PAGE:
Researchers Create a No-Power Internet of Things

Researchers at the University of Washington have devised a way for battery-free devices to skim a connective link from errant WiFi signals, potentially increasing the reach of the Internet of Things to include just about any thing.

What's the Latest?


The so-called Internet of Things promises an infinitely connected network of near infinite information. In the near future, network-connected sensors will measure everything from your baby's heart rate to the temperature in your house to the moisture levels on a factory floor. There's just one problem: any connected device must have a sustained power source such as a battery or an electrical cord in order to transmit information to the Internet. That means heavier, more costly devices that use more power. Having a way to inexpensively power and connect these devices--potentially numbering in the billions--is currently keeping them from market success.

What's the Big Idea?

Researchers at the University of Washington have devised a way for battery-free devices to skim a connective link from errant WiFi signals, potentially increasing the reach of the Internet of Things to include just about any thing. The new tool, called a backscatter, looks like a thin plate of metal that works by "looking" for WiFi signals moving between the router and a laptop or smartphone.  

They encode data by either reflecting or not reflecting the Wi-Fi router’s signals, slightly changing the wireless signal. Wi-Fi-enabled devices like laptops and smartphones would detect these minute changes and receive data from the tag. In this way, your [battery-free] smart watch could download emails or offload your workout data onto a Google spreadsheet.

Read more at University of Washington News

Photo credit: Shutterstock

Related Articles

How schizophrenia is linked to common personality type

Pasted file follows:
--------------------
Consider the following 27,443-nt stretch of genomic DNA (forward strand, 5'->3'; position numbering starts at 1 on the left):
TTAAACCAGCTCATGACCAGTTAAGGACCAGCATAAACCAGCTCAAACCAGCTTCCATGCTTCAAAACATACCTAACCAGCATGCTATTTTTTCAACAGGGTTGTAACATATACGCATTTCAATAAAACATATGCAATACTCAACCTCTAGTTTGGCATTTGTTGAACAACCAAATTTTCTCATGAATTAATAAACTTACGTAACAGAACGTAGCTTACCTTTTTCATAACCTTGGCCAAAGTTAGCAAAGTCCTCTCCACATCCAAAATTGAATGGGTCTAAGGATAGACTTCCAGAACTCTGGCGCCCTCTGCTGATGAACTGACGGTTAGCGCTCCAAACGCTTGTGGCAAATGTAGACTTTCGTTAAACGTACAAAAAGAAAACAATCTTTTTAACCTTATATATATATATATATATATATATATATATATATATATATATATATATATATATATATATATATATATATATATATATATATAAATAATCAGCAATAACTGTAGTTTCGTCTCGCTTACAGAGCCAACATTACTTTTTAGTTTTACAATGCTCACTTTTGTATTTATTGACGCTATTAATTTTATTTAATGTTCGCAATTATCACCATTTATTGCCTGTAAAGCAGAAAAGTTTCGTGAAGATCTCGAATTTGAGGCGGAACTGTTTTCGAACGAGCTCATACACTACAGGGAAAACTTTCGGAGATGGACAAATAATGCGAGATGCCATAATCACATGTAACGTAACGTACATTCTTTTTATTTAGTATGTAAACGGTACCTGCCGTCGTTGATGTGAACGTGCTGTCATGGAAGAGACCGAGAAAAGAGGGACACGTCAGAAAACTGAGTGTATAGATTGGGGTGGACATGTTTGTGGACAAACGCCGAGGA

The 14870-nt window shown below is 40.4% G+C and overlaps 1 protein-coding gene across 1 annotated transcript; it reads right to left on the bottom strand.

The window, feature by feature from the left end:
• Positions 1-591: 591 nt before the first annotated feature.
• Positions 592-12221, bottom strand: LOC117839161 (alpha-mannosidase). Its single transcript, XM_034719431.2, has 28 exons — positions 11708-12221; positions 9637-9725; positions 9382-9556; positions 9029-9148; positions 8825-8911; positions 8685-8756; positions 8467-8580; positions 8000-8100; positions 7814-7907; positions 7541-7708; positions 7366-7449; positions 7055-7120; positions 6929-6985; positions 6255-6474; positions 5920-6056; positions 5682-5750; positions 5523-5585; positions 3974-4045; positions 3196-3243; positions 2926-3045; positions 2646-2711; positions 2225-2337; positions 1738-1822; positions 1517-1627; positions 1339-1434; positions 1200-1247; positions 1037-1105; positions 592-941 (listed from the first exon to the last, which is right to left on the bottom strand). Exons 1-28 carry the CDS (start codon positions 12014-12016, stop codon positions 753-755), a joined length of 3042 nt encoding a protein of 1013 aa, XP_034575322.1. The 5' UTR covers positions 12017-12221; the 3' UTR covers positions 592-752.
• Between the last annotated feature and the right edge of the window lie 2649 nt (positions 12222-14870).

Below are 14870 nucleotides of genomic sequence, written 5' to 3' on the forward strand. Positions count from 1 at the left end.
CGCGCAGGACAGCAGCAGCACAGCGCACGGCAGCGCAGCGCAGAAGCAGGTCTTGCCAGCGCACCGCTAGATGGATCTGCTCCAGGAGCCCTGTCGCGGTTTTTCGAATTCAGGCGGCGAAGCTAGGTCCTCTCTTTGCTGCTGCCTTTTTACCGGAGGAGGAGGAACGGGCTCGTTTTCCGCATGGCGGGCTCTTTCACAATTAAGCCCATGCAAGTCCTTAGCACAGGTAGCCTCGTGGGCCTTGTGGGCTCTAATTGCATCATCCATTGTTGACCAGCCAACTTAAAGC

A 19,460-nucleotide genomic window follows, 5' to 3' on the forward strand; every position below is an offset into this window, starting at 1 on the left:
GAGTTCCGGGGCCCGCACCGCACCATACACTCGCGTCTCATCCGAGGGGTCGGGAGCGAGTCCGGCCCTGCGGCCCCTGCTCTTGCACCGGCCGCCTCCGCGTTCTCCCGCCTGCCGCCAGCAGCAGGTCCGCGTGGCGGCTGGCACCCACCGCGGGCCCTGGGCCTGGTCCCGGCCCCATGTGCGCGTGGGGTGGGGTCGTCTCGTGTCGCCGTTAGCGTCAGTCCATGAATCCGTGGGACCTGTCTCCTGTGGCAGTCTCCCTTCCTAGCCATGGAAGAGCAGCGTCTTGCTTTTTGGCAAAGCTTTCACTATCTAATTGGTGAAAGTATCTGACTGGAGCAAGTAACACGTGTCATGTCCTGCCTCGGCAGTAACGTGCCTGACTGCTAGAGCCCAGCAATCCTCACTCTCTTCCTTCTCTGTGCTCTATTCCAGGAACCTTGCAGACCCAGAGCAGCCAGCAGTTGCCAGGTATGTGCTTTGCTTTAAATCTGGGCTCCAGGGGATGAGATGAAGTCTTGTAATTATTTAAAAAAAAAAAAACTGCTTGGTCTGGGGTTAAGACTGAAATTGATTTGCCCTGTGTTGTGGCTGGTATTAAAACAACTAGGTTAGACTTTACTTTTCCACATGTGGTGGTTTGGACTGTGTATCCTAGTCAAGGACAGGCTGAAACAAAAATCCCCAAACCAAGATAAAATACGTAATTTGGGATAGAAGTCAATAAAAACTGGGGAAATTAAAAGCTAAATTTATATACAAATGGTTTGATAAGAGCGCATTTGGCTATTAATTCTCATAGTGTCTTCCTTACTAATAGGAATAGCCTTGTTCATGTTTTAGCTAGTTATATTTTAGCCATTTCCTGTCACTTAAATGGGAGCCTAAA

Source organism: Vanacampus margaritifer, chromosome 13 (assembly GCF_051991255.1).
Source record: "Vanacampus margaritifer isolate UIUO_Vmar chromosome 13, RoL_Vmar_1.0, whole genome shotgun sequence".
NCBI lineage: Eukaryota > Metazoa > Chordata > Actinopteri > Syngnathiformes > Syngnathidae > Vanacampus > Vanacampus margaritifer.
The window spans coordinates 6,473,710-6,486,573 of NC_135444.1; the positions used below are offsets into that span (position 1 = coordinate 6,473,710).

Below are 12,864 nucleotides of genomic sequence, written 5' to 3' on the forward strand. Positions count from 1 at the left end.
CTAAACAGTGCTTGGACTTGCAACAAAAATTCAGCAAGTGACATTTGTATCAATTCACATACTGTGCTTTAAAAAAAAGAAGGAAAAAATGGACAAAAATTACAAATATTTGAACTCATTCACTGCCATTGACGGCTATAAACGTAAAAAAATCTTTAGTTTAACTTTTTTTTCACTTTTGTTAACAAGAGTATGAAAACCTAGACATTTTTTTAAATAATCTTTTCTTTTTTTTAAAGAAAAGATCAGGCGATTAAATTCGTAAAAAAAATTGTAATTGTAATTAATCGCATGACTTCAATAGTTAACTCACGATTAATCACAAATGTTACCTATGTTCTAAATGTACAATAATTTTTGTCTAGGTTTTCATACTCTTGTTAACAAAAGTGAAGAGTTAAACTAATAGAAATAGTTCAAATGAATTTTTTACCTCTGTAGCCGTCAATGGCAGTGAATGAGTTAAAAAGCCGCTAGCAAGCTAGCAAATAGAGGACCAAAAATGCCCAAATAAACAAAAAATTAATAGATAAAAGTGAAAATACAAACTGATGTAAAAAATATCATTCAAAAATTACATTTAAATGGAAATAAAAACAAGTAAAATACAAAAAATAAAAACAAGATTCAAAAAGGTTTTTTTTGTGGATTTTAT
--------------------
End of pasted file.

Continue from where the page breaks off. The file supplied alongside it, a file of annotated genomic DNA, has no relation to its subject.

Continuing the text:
Both schizophrenics and people with a common personality type share similar brain patterns.

(shutterstock)
Mind & Brain
  • A new study shows that people with a common personality type share brain activity with patients diagnosed with schizophrenia.
  • The study gives insight into how the brain activity associated with mental illnesses relates to brain activity in healthy individuals.
  • This finding not only improves our understanding of how the brain works but may one day be applied to treatments.
Keep reading Show less

Human skeletal stem cells isolated in breakthrough discovery

It's a development that could one day lead to much better treatments for osteoporosis, joint damage, and bone fractures.

Image: Nissim Benvenisty
Surprising Science
  • Scientists have isolated skeletal stem cells in adult and fetal bones for the first time.
  • These cells could one day help treat damaged bone and cartilage.
  • The team was able to grow skeletal stem cells from cells found within liposuctioned fat.
Keep reading Show less

How exercise helps your gut bacteria

Gut bacteria play an important role in how you feel and think and how well your body fights off disease. New research shows that exercise can give your gut bacteria a boost.

National Institutes of Health
Surprising Science
  • Two studies from the University of Illinois show that gut bacteria can be changed by exercise alone.
  • Our understanding of how gut bacteria impacts our overall health is an emerging field, and this research sheds light on the many different ways exercise affects your body.
  • Exercising to improve your gut bacteria will prevent diseases and encourage brain health.
Keep reading Show less